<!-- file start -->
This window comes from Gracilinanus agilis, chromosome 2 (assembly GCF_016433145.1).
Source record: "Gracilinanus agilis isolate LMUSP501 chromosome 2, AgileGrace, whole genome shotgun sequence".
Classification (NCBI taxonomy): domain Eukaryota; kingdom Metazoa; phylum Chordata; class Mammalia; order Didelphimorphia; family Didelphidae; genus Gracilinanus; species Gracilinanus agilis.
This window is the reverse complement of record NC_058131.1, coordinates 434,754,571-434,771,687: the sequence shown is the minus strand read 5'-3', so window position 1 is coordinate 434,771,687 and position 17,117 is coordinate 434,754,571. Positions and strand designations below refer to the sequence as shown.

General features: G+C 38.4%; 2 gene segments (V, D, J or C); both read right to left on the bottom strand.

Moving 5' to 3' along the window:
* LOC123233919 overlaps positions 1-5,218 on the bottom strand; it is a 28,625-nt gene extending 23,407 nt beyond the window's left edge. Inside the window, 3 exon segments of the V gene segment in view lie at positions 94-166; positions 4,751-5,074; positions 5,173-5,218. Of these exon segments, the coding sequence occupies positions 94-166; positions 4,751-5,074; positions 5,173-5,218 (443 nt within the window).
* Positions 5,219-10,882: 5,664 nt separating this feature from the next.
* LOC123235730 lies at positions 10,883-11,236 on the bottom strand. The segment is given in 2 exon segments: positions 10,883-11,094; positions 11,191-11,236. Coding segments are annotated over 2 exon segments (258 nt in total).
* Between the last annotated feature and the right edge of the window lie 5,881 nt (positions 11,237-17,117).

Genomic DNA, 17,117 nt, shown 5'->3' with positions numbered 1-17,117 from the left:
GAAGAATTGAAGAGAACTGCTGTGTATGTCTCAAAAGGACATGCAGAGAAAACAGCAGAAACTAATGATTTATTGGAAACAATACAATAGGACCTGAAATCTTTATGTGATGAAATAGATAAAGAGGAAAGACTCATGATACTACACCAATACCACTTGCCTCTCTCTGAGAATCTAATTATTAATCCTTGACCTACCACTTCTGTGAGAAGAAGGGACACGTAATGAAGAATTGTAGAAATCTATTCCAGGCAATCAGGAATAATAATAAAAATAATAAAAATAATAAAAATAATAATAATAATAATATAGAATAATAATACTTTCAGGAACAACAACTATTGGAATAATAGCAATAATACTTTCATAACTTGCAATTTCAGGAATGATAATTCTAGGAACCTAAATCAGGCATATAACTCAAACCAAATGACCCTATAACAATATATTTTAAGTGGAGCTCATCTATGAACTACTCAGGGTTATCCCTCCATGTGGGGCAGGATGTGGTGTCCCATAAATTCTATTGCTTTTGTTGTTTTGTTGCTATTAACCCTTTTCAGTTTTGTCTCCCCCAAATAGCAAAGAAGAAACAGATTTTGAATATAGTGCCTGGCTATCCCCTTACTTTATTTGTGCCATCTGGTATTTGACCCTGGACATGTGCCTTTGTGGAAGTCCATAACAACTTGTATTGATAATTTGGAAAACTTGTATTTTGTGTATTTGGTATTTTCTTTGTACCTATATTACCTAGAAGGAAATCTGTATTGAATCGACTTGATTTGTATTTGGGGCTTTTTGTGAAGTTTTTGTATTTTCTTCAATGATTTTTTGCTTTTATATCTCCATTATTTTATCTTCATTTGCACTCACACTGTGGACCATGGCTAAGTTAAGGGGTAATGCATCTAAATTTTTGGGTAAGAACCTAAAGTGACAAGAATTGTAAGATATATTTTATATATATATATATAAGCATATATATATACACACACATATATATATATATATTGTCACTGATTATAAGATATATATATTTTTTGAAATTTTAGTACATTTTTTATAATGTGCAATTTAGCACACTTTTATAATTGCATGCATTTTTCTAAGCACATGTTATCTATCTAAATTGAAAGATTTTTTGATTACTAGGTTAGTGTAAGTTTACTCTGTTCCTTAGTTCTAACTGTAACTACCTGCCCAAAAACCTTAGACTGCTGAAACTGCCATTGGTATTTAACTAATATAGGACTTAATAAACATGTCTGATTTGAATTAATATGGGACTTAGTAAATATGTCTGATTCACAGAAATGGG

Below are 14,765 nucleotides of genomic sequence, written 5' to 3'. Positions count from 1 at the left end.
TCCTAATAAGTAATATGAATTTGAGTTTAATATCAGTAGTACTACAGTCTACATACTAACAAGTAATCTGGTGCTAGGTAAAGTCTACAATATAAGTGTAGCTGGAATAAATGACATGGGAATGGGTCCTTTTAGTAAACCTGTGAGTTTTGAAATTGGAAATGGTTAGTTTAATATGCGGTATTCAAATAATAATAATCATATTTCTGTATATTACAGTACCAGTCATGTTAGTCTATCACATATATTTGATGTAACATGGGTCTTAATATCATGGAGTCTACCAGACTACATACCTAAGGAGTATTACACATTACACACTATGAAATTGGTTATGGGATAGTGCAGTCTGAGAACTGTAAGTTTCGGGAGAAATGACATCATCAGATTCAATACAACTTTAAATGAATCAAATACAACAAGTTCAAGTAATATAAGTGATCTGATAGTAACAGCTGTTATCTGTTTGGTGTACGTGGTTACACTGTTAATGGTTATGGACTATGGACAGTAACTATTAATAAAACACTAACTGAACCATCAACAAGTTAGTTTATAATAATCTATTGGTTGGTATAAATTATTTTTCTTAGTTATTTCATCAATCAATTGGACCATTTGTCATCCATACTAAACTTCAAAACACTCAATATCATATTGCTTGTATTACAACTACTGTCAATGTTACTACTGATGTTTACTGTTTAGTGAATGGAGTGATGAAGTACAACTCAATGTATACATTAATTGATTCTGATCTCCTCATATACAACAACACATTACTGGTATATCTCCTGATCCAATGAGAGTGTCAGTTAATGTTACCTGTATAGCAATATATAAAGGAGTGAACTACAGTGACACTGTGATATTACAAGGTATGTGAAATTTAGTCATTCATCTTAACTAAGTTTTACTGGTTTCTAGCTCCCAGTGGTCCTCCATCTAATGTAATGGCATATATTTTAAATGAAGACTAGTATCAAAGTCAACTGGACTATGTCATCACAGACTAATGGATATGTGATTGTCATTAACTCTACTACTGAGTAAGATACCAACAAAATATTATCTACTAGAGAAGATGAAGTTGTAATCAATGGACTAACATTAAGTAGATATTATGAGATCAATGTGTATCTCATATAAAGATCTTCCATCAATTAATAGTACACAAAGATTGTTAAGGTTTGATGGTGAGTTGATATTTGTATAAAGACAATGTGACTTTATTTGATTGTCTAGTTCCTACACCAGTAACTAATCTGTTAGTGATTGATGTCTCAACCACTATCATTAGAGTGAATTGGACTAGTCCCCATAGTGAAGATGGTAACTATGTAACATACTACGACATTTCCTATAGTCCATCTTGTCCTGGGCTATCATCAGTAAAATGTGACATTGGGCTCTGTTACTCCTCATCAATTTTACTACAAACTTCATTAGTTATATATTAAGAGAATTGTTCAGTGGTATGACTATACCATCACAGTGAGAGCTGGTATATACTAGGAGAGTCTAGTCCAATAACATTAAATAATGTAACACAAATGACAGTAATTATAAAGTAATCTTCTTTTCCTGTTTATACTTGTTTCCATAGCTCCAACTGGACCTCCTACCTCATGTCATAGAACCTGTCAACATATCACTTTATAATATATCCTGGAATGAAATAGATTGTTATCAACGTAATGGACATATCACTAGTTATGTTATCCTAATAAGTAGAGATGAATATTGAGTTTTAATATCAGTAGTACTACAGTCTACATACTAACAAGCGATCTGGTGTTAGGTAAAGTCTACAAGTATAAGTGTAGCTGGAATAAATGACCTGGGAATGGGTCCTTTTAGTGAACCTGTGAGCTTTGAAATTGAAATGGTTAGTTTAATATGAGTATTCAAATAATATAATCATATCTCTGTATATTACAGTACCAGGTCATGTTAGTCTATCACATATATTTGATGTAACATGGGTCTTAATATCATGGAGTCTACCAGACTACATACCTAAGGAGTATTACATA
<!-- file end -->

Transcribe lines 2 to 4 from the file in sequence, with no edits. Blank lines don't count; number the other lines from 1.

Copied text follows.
Source record: "Gracilinanus agilis isolate LMUSP501 chromosome 2, AgileGrace, whole genome shotgun sequence".
Classification (NCBI taxonomy): domain Eukaryota; kingdom Metazoa; phylum Chordata; class Mammalia; order Didelphimorphia; family Didelphidae; genus Gracilinanus; species Gracilinanus agilis.
This window is the reverse complement of record NC_058131.1, coordinates 434,754,571-434,771,687: the sequence shown is the minus strand read 5'-3', so window position 1 is coordinate 434,771,687 and position 17,117 is coordinate 434,754,571. Positions and strand designations below refer to the sequence as shown.